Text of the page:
My best race was: My first ultra was the Bull Run Run 50-Miler, and it was a great initiation to ultra distance. It proved that I could push myself harder and farther then I previously thought was possible, and that realization opened up so many possibilities in my life.
Favorite local race: I am a huge fan of anything produced by EX2 Adventures, a racing outfit led by Andy Bacon. Great courses, staff, volunteers, runners, post-race food, and swag.
Ideal post-run meal: Pizza and Pilsner.
Favorite flavor of gel, gu, etc: Espresso Love flavor Gu is my personal turbo button.
Pet peeve: Waiting in line for the bathroom before races.
Goals: Stay healthy. Also, find more one-day running adventures to focus on. Since the Grand Canyon Rim-to-Rim-to-Rim, I’ve completed the Presidential Traverse (NH) and set an FKT on the entirety of the Rock Creek Trail. I’d love to attempt the Timberline Trail around Mount Hood in the next few years.
Your advice for a new runner: Focus on your form, start slower than you think you need to, and stay within your comfort range until you feel confident. Then begin to test yourself in ways that feel right, but always listen to your body.
Favorite running book: What I Talk About When I Talk About Running by Haruki Murakami and Born to Run by Christopher McDougall. Note: I just wrote a book that talks both about my experience as a runner and as a caregiver for my father. It’s called Every Step Is a Gift: Caregiving, Endurance, and the Path to Gratitude, and it’ll be available on Amazon in December. More info is on my website at joshlasky.com.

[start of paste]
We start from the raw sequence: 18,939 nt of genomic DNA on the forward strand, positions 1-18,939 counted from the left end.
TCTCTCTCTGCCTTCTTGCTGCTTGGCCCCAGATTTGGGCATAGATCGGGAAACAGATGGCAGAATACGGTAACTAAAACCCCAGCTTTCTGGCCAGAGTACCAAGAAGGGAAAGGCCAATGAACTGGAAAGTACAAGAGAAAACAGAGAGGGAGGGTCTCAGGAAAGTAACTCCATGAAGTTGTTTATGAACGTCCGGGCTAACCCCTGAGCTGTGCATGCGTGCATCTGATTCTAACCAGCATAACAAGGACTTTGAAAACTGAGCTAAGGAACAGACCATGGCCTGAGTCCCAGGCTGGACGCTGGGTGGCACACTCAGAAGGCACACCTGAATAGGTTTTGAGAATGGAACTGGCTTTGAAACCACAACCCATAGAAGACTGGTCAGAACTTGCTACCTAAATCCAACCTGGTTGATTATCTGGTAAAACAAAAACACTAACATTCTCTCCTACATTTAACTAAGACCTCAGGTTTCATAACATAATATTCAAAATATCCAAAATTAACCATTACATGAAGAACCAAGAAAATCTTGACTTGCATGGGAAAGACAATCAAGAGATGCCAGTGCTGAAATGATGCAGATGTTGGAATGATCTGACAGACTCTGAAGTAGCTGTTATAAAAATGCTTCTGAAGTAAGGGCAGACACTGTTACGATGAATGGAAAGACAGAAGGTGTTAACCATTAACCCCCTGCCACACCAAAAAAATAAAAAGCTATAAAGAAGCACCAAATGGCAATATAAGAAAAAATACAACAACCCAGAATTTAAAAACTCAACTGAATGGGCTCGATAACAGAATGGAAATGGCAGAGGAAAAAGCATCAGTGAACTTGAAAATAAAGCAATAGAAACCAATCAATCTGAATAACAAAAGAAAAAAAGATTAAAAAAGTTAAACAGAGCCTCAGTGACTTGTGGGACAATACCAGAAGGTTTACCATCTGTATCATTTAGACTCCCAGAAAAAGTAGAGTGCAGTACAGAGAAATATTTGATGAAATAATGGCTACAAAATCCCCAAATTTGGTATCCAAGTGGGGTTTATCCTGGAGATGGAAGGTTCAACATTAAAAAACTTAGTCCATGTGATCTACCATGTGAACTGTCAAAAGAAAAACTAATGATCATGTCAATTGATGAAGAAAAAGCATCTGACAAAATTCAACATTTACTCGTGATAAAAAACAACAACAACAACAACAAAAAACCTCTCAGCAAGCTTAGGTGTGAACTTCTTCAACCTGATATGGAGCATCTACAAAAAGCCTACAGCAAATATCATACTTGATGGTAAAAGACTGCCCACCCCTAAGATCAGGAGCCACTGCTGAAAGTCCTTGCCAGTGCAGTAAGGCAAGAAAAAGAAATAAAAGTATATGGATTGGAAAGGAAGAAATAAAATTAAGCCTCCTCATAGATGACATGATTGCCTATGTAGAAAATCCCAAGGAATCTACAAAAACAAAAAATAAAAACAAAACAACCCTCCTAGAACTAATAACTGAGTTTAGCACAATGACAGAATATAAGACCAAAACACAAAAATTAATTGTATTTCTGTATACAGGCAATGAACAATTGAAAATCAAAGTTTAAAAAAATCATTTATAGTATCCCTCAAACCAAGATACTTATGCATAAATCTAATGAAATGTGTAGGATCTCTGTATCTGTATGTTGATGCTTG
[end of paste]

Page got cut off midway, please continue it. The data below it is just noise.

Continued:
Song in your head during a run: Rüfüs Du Sol – “Innerbloom”
Have you dealt with a major injury: I haven’t dealt with any major injuries since I started running in 2013, but I’ve had a nagging calf injury that flares up usually once a year when I ramp up my training in the spring. It’s a reminder to slow my pace down a bit and take it easy, and then weave in additional strength conditioning to make sure my legs can manage the miles I’m demanding in my training and racing.
Running quote: “Adventure is a path. Real adventure – self-determined, self-motivated, often risky – forces you to have firsthand encounters with the world. The world the way it is, not the way you imagine it. Your body will collide with the earth and you will bear witness. In this way you will be compelled to grapple with the limitless kindness and bottomless cruelty of humankind – and perhaps realize that you yourself are capable of both. This will change you. Nothing will ever again be black-and-white.” – Mark Jenkins
Why is the D.C. area a great place to be a runner: Great community of runners and incredible places to run, ranging from the monuments on the National Mall to hundreds of trail miles in Rock Creek Park and the local and state parks within a 45-minute drive of the District.
St. Albans and GVS’s Vivian Kelly won their first DC cross country titles while St. Johns’ girls and St. Albans’ Pierre Attiogbe repeated.
Beach Drive remains closed to through traffic year-round, locals win conference, USATF titles.
Capt. Kyle King won the Marine Corps Marathon, a year after he planned to make his debut at the race, and Chelsea Baker of the British Royal Navy made tremendous strides winning the women’s race.
Bib swapping may seem like it wouldn’t matter, but it has far-reaching consequences for runners and races.
Born in 1984 as the George Washington Parkway Classic, it is among the most scenic and spacious distance races on the East Coast. From the serene beauty of our spacious course meandering through the finest spring bloom in the DC